The report calculated mortality rates in 16 countries with protracted conflict: Afghanistan, Burkina Faso, Cameroon, Central African Republic, Chad, the Democratic Republic of the Congo, Ethiopia, Iraq, Libya, Mali, Myanmar, Somalia, South Sudan, Sudan, the Syrian Arab Republic and Yemen. In all these countries, with the exception of Libya, Iraq and Syria, children 15 and younger are more likely to die from water-related diseases than as a result of collective violence. Excluding Syria and Libya, children under the age of five are almost 20 times more likely to die from diarrheal-disease linked to unsafe WASH than due as a result of collective violence.

The estimates were derived from WHO mortality estimates for ‘collective violence’ and ‘diarrheal deaths attributable to unsafe WASH’ between 2014 – 2016.

Multimedia materials available here: https://weshare.unicef.org/Package/2AMZIF3HHUU0

About UNICEF
UNICEF works in some of the world’s toughest places, to reach the world’s most disadvantaged children. Across more than 190 countries and territories, we work for every child, everywhere, to build a better world for everyone. For more information about UNICEF and its work for children visit www.unicef.org.

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For more information, please contact:
Joe English, UNICEF New York, Tel: + 1 917-893-0692 jenglish@unicef.org


End of 2018 review

2018 has been a busy year for HLA. It started early in 2018, with the launch of a brand new website, and the introduction of paid individual and corporate membership subscriptions. These enable us to cover both operating and modest engagement costs.

We expanded the Board to include the trustee role of Director/Chief Technology Officer, welcoming Isaac Kwamy who has supported the consolidation of our IT capabilities, together with Steve o’Rourke our web developer. After five very valuable and transformational years on the Board, Adrian Nance stepped down from his role as Director/CFO in March, having recruited his replacement Sujit Jadhav, as well as our first bookkeeper Leanne Palmer (our first core funded team member).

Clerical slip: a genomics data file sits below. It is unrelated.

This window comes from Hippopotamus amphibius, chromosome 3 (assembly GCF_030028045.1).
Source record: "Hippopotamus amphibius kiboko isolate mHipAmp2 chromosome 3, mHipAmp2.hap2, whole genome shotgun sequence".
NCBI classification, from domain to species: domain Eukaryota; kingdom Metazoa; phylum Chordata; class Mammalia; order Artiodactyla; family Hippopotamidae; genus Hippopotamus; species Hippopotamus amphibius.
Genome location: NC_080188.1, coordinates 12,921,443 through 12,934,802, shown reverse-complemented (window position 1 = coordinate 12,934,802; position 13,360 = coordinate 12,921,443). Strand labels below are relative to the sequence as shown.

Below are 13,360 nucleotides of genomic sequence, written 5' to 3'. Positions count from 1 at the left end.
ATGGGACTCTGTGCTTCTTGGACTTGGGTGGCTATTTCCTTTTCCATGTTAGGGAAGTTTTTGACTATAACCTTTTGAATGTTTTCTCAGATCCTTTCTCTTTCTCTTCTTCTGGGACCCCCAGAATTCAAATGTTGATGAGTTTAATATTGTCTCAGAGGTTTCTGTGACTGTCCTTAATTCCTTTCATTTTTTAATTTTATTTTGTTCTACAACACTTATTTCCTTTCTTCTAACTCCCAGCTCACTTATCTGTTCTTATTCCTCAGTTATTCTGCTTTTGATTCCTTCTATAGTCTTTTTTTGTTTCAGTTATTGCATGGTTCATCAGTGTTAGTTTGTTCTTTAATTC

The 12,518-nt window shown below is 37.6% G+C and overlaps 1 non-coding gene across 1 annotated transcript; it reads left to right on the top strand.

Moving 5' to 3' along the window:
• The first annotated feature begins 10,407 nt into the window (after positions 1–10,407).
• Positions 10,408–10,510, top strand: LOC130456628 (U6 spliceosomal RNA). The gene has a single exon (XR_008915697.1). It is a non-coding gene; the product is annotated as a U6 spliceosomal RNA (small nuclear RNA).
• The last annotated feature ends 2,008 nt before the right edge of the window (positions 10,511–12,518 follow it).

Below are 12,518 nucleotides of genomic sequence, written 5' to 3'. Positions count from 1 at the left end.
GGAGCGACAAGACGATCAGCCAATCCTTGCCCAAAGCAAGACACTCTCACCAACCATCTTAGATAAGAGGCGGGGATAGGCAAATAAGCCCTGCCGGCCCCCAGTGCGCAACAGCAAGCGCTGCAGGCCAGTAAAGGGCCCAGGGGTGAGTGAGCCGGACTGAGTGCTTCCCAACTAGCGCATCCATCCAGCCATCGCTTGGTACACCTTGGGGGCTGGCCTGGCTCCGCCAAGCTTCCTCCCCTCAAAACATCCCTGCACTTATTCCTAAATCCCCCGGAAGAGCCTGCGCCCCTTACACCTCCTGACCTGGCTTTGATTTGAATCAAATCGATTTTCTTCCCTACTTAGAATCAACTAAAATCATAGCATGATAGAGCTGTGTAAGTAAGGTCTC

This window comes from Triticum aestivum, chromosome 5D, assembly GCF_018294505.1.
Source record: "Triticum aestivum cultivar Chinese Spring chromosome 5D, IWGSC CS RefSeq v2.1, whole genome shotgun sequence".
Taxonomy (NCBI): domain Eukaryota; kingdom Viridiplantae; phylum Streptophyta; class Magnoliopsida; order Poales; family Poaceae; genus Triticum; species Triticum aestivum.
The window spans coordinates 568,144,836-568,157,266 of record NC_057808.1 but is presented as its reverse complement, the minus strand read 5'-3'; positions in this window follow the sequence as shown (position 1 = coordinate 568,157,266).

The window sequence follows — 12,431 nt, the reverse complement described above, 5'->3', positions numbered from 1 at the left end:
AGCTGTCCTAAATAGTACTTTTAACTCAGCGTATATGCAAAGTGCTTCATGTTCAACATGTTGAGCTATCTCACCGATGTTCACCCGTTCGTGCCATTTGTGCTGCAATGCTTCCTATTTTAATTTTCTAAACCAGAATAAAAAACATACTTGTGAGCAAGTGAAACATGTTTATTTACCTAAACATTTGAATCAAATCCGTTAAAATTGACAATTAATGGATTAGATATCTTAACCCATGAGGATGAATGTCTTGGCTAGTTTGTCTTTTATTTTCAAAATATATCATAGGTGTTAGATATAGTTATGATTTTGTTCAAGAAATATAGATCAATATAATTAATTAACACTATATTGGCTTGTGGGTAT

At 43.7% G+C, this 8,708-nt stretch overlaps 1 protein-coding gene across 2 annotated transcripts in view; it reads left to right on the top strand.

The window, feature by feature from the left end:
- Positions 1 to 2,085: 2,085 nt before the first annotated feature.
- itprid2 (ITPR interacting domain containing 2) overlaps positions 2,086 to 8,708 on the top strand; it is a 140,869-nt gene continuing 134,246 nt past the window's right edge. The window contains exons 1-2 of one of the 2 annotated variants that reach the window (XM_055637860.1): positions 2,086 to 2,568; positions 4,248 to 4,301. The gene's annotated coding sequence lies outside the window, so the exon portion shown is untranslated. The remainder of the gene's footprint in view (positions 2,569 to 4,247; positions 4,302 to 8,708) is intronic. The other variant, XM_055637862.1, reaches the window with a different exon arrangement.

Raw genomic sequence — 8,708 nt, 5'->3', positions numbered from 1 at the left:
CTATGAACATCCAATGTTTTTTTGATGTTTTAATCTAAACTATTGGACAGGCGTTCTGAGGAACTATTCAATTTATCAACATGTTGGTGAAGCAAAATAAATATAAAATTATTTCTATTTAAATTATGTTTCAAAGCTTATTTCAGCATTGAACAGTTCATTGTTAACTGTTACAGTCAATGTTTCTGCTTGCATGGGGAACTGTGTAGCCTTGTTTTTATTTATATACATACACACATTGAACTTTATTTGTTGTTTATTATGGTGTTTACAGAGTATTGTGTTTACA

At the start of the year we said farewell to our VolinHA volunteer Alexandra Vasila. Based on her HLA experience, she was hired by the International Medical Corps for a logistics role in Nigeria. In October, Monireh Shishvan joined HLA as volunteer marketing and communications executive, based from her home in Tehran. Moni brings considerable experience from the private sector and UN assignments. We also thank our long-standing volunteer Farshid Raminfar, who continues to provide excellent and invaluable service managing our social media channels.

We have outlined our key achievements in this useful infographic:

 

2019 promises to be another busy year. On our agenda is:

  • The hosting of the PARCEL project/local partner logistics training information and materials
  • Launching a new HLA Advisory Group (HAG)
  • A collaborative project to develop a humanitarian logistics companion guide to the Sphere Standards (the foundation for our Body of Knowledge)
  • Implementation of a fund-raising strategy
  • Development and implementation of a new business plan
  • Annual General Assembly (in Asia or Africa)
  • Further strengthening of the HLA Board

We wish all our members and contacts a peaceful holiday season and a successful 2019, both professionally and personally!